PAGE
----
Ross Kelley Was Parked When His Airbag Suddenly Burst Open. WASHINGTON (AP) – Ross Kelley was sitting in his 1994 Chrysler minivan, parked in a driveway with the motor on and waiting for a friend, when his air bag suddenly burst open with a bang.
“The air bag just blew up in my face,” Kelley recalled. “It felt like someone reached through the window and punched me.”
Kelley, of Cheshire, Conn., who suffered no serious injuries, is among hundreds of consumers across the country reporting the scary experience of air bags’ deploying without being triggered by a crash.
General Motors recently recalled nearly 1 million autos to repair such sensitive air bag systems. The federal highway safety agency is investigating another 1.6 million Chrysler, Mazda, Subaru and Mitsubishi vehicles based on complaints that the devices are inflating inadvertently, according to a review of agency records by The Associated Press.
Three-quarters of those autos are Chrysler minivans and cars. Chrysler engineers are examining the deployments, which they say are rare.
“We haven’t concluded anything yet,” said Chrysler spokeswoman Jodi Armstrong. “The caution here is not to create undue panic because there is already so much panic out there about air bags.”
Public concern about air bags stems from the 108 deaths the government blames on the air bag itself in low-speed accidents since 1990. Most of those killed were children or small adults.
NHTSA Expanded Its Investigation
The National Highway Traffic Safety Administration recently expanded its investigation of Chrysler minivans to 878,000 Dodge Caravan, Plymouth Voyager and Town & County minivans from model years 1994 and 1995. There have been 28 consumer complaints – most involving driver air bags that blew open just after the driver turned the ignition key, the agency said.
Chrysler engineers are now focusing on whether an electrical short can occur in the air bag wiring. In some cases, Chrysler inspectors found damage on the minivans suggesting air bags went off properly after the vehicle collided with something on the road.
The government safety agency is also looking into:
Nearly 100 complaints from Dodge and Plymouth Neon owners that their dual air bags inflated when they hit a pothole or curb or were simply driving and hit nothing, leading to 13 crashes and 28 injuries. In a letter to the agency, Chrysler’s Sue Cischke said that in many of these cases, the car’s underbody or body struck something in the road. She said the Neon’s air bag system was not defective.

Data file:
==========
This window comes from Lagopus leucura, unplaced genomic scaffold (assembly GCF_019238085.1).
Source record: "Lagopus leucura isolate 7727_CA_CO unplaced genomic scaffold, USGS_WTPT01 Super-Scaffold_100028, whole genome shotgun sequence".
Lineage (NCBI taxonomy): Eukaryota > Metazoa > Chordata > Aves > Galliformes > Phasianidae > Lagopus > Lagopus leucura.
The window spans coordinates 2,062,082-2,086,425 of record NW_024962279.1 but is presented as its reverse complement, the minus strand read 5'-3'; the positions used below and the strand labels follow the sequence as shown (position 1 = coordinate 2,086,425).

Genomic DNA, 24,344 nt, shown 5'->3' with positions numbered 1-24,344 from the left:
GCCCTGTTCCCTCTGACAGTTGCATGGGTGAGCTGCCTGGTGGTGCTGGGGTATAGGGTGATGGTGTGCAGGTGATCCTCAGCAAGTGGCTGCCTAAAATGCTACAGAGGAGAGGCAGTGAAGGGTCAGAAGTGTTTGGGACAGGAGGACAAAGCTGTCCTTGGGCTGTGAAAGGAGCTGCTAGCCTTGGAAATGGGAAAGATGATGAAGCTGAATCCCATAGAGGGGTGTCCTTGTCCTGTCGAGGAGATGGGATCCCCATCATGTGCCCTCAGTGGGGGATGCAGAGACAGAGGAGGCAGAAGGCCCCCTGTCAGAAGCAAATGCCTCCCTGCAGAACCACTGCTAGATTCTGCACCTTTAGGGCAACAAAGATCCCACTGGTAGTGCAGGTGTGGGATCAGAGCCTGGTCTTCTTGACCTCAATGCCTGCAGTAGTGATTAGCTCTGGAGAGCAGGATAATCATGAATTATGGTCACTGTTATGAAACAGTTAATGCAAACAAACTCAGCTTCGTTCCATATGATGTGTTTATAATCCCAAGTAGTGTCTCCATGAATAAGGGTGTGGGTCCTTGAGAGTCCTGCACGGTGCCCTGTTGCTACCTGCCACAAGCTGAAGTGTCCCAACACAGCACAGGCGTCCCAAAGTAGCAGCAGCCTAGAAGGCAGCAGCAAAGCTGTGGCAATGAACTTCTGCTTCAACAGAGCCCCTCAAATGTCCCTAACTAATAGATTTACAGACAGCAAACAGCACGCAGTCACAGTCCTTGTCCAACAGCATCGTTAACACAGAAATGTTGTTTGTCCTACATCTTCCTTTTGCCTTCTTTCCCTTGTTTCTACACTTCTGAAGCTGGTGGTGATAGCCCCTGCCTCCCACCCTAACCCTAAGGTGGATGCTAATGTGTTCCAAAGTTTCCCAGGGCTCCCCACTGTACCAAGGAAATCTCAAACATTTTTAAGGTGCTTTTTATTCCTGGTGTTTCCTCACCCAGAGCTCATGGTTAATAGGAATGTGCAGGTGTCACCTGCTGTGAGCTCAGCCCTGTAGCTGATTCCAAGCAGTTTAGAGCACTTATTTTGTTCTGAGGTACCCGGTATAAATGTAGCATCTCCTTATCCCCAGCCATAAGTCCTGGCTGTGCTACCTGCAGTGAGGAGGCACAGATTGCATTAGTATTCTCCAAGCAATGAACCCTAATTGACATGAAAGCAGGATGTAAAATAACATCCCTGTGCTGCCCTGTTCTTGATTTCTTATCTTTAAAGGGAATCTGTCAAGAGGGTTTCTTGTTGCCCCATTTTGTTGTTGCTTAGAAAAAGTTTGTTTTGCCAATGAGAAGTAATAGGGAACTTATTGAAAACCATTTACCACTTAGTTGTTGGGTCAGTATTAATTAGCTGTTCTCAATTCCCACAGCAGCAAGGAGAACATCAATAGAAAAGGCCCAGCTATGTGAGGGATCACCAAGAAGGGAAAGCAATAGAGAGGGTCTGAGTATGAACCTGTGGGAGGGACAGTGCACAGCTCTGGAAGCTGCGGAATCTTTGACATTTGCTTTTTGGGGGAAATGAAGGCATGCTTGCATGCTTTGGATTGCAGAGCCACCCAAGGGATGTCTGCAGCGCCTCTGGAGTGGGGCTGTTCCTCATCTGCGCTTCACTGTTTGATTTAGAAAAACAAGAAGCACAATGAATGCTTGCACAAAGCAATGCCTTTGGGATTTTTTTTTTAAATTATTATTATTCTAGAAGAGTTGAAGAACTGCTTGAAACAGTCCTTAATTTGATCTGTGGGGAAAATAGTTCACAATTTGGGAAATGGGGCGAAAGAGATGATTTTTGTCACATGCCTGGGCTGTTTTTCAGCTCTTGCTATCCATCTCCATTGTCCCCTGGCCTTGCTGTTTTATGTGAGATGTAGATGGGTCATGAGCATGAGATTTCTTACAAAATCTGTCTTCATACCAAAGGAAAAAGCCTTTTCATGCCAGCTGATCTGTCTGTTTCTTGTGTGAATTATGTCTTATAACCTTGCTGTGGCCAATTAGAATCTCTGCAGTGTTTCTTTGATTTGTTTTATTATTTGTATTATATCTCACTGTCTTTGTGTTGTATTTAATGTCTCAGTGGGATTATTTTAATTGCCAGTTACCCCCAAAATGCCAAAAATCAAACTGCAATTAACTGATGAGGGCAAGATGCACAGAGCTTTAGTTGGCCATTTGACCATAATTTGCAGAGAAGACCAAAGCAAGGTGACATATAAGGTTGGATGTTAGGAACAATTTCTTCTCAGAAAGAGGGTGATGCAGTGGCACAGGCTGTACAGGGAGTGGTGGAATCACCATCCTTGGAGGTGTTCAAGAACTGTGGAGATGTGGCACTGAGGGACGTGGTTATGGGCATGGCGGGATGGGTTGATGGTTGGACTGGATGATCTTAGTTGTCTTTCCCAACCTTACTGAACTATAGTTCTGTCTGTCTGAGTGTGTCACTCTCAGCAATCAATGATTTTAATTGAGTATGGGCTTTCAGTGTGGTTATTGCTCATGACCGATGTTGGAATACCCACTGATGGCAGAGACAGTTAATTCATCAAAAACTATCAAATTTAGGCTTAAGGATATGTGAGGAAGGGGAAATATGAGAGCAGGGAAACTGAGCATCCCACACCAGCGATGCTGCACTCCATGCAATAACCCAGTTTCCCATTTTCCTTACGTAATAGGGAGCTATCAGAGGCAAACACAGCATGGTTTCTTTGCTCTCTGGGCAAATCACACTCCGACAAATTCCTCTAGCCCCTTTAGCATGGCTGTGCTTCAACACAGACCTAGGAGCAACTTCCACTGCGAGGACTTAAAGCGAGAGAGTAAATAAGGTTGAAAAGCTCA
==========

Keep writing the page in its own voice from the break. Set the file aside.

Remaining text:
More than 50 complaints that air bags deployed on 1995 and 1996 Mazda 626 and MX6 cars after the cars hit a pothole or curb, got a flat tire, the driver braked or for no apparent reason. There were 32 reported injuries.
Twenty-nine reports of both air bags inflating on some 1994 and 1995 Subaru Impreza and Legacy wagons causing 15 injuries after the underbody of the wagons hit a curb, bump or pothole or, in a few cases, hit nothing.
Five complaints that driver-side air bags deployed on the 1994 Mitsubishi Mirage and its twin, the Eagle Summit. Federal and local officials are investigating whether the February death of Kerri Valecek of Schaumburg, Ill., was caused by an inadvertent air bag deployment on her 1994 Mirage.
Snow bank that may have triggered the air bag
A lawyer for Ms. Valecek’s family, Kevin Murphy, said it appeared the air bag “just went off” as she turned onto a vacant road on her way home from work. A police report says the car coasted over a snow bank that may have triggered the air bag. The coroner’s report was inconclusive.
Mitsubishi spokesman Kim Custer said the company was investigating.
Earlier this month, GM recalled 1996-97 Chevrolet Cavaliers and Pontiac Sunfires and 1995 Cadillacs after more than 300 complaints of inadvertent deployments, allegedly causing 130 injuries. Most of those cars were recalled to change programming in the air bag computer.
Chrysler engineers say in many of the minivan cases, the air bag warning light was on, meaning owners should bring their vehicles to dealerships immediately for inspection.
Ross Kelley’s grandfather, Ray, said the air bag warning light went on intermittently about a week before he left on vacation and asked his grandson to look after the minivan.
The older Kelley said he was going to have the minivan checked eventually, but was confused because the light went back off. “They say it was my fault. No way.
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